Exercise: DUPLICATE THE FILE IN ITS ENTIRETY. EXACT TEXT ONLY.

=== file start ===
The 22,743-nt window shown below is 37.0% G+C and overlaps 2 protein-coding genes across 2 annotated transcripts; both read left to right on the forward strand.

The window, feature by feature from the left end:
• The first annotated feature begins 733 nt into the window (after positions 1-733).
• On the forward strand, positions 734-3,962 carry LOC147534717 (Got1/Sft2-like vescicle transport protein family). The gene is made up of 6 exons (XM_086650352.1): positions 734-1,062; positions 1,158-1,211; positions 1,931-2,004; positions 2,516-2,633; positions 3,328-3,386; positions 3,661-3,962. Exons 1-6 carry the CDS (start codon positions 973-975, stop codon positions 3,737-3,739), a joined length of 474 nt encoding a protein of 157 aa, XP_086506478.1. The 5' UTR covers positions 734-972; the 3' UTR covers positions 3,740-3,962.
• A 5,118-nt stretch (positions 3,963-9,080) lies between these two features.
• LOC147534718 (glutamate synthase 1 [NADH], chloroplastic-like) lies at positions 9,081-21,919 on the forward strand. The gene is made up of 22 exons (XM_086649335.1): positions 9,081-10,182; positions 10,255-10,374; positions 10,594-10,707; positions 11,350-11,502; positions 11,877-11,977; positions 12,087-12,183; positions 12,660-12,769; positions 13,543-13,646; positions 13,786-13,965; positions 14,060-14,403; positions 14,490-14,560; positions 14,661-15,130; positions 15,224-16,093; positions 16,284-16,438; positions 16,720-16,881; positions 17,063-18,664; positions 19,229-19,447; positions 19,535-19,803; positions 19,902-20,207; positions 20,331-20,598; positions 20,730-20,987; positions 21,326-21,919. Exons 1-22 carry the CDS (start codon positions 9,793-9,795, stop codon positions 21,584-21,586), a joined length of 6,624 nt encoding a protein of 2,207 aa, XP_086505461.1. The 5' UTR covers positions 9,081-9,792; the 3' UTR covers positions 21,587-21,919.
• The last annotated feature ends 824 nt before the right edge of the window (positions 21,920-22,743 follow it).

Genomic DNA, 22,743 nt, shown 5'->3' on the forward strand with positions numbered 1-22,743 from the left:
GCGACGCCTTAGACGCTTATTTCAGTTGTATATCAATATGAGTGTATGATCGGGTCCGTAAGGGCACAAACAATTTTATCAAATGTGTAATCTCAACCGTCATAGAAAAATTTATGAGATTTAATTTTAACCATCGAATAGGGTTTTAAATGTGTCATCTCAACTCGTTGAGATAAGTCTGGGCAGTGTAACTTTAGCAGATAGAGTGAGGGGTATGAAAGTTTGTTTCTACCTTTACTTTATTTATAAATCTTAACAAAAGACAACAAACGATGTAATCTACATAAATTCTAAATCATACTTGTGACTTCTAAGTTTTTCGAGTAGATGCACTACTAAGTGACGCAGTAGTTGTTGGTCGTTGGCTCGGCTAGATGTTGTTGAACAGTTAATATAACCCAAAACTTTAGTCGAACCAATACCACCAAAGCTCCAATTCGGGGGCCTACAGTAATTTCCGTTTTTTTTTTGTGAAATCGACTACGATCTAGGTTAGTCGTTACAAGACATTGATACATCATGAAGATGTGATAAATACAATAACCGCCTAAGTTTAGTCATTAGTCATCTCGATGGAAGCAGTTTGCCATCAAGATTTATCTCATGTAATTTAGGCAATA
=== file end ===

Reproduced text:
The 22,743-nt window shown below is 37.0% G+C and overlaps 2 protein-coding genes across 2 annotated transcripts; both read left to right on the forward strand.

The window, feature by feature from the left end:
• The first annotated feature begins 733 nt into the window (after positions 1-733).
• On the forward strand, positions 734-3,962 carry LOC147534717 (Got1/Sft2-like vescicle transport protein family). The gene is made up of 6 exons (XM_086650352.1): positions 734-1,062; positions 1,158-1,211; positions 1,931-2,004; positions 2,516-2,633; positions 3,328-3,386; positions 3,661-3,962. Exons 1-6 carry the CDS (start codon positions 973-975, stop codon positions 3,737-3,739), a joined length of 474 nt encoding a protein of 157 aa, XP_086506478.1. The 5' UTR covers positions 734-972; the 3' UTR covers positions 3,740-3,962.
• A 5,118-nt stretch (positions 3,963-9,080) lies between these two features.
• LOC147534718 (glutamate synthase 1 [NADH], chloroplastic-like) lies at positions 9,081-21,919 on the forward strand. The gene is made up of 22 exons (XM_086649335.1): positions 9,081-10,182; positions 10,255-10,374; positions 10,594-10,707; positions 11,350-11,502; positions 11,877-11,977; positions 12,087-12,183; positions 12,660-12,769; positions 13,543-13,646; positions 13,786-13,965; positions 14,060-14,403; positions 14,490-14,560; positions 14,661-15,130; positions 15,224-16,093; positions 16,284-16,438; positions 16,720-16,881; positions 17,063-18,664; positions 19,229-19,447; positions 19,535-19,803; positions 19,902-20,207; positions 20,331-20,598; positions 20,730-20,987; positions 21,326-21,919. Exons 1-22 carry the CDS (start codon positions 9,793-9,795, stop codon positions 21,584-21,586), a joined length of 6,624 nt encoding a protein of 2,207 aa, XP_086505461.1. The 5' UTR covers positions 9,081-9,792; the 3' UTR covers positions 21,587-21,919.
• The last annotated feature ends 824 nt before the right edge of the window (positions 21,920-22,743 follow it).

Genomic DNA, 22,743 nt, shown 5'->3' on the forward strand with positions numbered 1-22,743 from the left:
GCGACGCCTTAGACGCTTATTTCAGTTGTATATCAATATGAGTGTATGATCGGGTCCGTAAGGGCACAAACAATTTTATCAAATGTGTAATCTCAACCGTCATAGAAAAATTTATGAGATTTAATTTTAACCATCGAATAGGGTTTTAAATGTGTCATCTCAACTCGTTGAGATAAGTCTGGGCAGTGTAACTTTAGCAGATAGAGTGAGGGGTATGAAAGTTTGTTTCTACCTTTACTTTATTTATAAATCTTAACAAAAGACAACAAACGATGTAATCTACATAAATTCTAAATCATACTTGTGACTTCTAAGTTTTTCGAGTAGATGCACTACTAAGTGACGCAGTAGTTGTTGGTCGTTGGCTCGGCTAGATGTTGTTGAACAGTTAATATAACCCAAAACTTTAGTCGAACCAATACCACCAAAGCTCCAATTCGGGGGCCTACAGTAATTTCCGTTTTTTTTTTGTGAAATCGACTACGATCTAGGTTAGTCGTTACAAGACATTGATACATCATGAAGATGTGATAAATACAATAACCGCCTAAGTTTAGTCATTAGTCATCTCGATGGAAGCAGTTTGCCATCAAGATTTATCTCATGTAATTTAGGCAATA